Wastewater treatment plants are vast expanses of bubbling tanks that sprawl around the outskirts (and sometimes the inskirts) of cities and towns. All that acreage can be put to another use and one solar energy company, SunPower Corp. is pointing the way. The company recently completed work on a one-megawatt solar power system at the West Riverside Wastewater Treatment Plant in Corona, California.
The new solar power system will generate about 25 percent of the plant’s energy needs, and that’s significant in terms of a more energy efficient and sustainable future. Wastewater treatment plants are packed with industrial-sized aerators, pumps, and other energy-gobbling machines, so getting them off the conventional energy grid would be a major step forward.
Bigger and Better Sewage Treatment Plants: the Solar Connection
SunPower’s high efficiency panels are mounted on the company’s SunPower T20 Tracker system, which needs less land to install but follows the sun to capture up to 30% more light. That puts a good chunk of solar energy within reach of modestly sized treatment plants as well as the big ones. SunPower has a growing number of large scale installations in California, Florida, and worldwide, totaling hundreds of megawatts. The Western Riverside project pales by comparison at only 1 MW, but that could change. The treatment plant can handle up to 8 million gallons per day currently, but it is capable of expanding to 32 mgd – and consequently it will require more energy to run. Aside from the impact of population growth on the energy requirements of sewage treatment, it is likely that federal sewage treatment standards will continue to become more exacting, which may also require more energy to run new equipment. Solar, wind and other on-site sustainable energy will become more important as these two trends develop.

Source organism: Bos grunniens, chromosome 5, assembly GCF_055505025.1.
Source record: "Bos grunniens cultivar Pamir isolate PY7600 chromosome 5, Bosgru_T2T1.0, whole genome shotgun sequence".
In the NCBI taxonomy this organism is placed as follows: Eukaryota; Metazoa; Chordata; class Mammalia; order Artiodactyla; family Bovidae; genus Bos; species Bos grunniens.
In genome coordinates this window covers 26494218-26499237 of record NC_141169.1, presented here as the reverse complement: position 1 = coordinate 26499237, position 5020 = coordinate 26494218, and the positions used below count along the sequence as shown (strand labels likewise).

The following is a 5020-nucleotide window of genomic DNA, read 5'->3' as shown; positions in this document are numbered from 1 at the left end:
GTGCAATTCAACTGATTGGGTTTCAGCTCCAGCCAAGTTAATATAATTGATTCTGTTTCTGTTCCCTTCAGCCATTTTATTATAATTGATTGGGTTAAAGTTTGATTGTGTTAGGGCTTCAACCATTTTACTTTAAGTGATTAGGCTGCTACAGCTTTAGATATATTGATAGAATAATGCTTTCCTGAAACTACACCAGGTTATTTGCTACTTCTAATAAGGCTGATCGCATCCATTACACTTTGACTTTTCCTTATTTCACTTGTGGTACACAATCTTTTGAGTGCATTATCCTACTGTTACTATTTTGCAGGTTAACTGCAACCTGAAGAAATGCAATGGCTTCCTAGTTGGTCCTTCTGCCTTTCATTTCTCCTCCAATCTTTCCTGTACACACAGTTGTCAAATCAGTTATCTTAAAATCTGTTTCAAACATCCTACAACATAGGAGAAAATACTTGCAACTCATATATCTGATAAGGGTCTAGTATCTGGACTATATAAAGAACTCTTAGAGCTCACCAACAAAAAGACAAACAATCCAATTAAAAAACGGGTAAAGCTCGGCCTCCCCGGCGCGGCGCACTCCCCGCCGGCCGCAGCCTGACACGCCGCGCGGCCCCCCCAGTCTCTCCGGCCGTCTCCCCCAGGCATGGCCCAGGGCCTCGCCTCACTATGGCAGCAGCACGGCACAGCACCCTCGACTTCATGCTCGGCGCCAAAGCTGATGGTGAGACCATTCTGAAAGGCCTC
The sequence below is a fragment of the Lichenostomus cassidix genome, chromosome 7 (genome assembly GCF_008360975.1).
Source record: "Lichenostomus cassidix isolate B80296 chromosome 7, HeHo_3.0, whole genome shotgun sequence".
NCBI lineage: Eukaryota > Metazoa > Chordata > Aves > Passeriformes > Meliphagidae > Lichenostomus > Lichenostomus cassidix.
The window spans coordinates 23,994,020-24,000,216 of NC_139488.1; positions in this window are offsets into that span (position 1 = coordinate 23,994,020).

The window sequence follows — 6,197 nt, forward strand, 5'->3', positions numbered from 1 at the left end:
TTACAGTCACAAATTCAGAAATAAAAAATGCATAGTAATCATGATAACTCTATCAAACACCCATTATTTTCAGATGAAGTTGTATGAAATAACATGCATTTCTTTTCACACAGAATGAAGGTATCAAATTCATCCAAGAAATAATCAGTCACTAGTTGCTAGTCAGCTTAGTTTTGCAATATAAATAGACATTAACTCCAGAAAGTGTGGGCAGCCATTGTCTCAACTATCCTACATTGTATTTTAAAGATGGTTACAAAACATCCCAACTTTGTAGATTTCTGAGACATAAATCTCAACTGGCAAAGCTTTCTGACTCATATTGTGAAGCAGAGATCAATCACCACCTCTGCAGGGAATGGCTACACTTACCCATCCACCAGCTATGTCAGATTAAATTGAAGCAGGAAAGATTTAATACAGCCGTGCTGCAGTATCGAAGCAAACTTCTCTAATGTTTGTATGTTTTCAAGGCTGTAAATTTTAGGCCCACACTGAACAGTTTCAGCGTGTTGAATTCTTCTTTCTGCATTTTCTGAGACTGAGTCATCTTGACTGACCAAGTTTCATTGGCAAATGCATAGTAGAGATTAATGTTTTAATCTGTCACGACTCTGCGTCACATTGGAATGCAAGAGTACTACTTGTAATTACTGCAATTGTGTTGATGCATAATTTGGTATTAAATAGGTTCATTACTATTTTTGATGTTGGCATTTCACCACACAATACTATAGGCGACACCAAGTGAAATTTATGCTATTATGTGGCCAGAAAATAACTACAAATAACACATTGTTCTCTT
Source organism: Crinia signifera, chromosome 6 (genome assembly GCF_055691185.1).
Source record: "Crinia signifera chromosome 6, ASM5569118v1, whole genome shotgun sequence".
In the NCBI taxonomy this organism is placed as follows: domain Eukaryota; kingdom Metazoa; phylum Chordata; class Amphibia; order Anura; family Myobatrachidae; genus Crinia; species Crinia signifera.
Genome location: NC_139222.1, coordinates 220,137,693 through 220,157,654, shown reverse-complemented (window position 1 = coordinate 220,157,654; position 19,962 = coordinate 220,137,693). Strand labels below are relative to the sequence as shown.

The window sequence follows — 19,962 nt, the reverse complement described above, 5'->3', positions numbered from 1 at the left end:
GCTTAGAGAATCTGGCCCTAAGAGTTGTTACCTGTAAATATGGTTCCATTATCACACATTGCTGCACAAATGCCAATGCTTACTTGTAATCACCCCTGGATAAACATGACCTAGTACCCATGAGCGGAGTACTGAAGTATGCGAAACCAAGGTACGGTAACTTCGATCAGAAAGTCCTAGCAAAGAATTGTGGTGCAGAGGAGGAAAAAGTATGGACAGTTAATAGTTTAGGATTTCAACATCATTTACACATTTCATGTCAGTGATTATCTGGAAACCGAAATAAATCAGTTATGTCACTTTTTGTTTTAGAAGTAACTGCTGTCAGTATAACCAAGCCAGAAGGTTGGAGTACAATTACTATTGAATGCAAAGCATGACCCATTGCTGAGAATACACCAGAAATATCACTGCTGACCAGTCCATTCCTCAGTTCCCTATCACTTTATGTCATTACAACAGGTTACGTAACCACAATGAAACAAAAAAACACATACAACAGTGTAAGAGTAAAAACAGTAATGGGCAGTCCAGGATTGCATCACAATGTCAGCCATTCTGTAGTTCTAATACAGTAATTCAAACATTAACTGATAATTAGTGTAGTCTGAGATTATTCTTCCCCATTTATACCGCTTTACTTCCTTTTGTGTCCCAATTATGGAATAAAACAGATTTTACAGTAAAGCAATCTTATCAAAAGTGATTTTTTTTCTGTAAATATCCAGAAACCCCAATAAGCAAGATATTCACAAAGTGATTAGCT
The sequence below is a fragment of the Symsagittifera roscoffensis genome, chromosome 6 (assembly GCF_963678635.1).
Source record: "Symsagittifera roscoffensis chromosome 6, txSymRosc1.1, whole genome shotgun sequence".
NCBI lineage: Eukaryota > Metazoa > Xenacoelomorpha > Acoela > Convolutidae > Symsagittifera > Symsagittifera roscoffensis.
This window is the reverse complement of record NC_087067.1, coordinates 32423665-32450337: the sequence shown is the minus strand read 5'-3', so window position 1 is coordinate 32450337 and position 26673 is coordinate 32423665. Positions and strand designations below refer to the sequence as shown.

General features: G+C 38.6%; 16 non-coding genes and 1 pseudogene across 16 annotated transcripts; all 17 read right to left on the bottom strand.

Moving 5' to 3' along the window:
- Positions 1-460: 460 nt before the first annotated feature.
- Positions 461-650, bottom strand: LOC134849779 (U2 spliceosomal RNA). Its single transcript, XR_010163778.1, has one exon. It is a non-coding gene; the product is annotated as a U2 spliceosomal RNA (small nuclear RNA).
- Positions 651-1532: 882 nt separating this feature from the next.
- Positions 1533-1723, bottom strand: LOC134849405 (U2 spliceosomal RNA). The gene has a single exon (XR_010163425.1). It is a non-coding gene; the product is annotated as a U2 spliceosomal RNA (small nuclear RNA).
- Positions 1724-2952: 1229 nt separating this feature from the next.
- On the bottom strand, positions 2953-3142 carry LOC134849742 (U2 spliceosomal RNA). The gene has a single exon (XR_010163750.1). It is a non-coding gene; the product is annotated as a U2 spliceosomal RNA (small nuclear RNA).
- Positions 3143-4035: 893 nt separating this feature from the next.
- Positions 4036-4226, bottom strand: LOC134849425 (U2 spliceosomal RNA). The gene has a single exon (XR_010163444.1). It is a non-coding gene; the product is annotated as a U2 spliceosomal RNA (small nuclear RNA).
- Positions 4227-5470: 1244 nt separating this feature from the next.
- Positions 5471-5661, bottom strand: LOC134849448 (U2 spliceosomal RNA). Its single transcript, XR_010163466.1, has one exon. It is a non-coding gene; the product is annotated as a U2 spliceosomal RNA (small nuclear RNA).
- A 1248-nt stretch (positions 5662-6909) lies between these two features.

Sewage as a Sustainable Resource
The sewage treatment plant of the future is going to be an all-around, self sustaining resource recovery facility. Solar-powered equipment is already available for some plant operations, and companies are developing more energy efficient processes including a “sewage mole” that helps aerate and dry biosolids – which can then be used as a soil enhancer. Methane gas is another resource that more sewage treatment plants are beginning to recover, and water expert Bluewater Bio is one company that is working on recovering more usable water instead of shunting it into the nearest river. There is even a move afoot to use sewage biosolids for manufacturing bioplastic.
Image: Sewage treatment plant by user Xofc on wikimedia commons.
Tina Casey specializes in military and corporate sustainability, advanced technology, emerging materials, biofuels, and water and wastewater issues. Tina’s articles are reposted frequently on Reuters, Scientific American, and many other sites. You can also follow her on Twitter @TinaMCasey and Google+.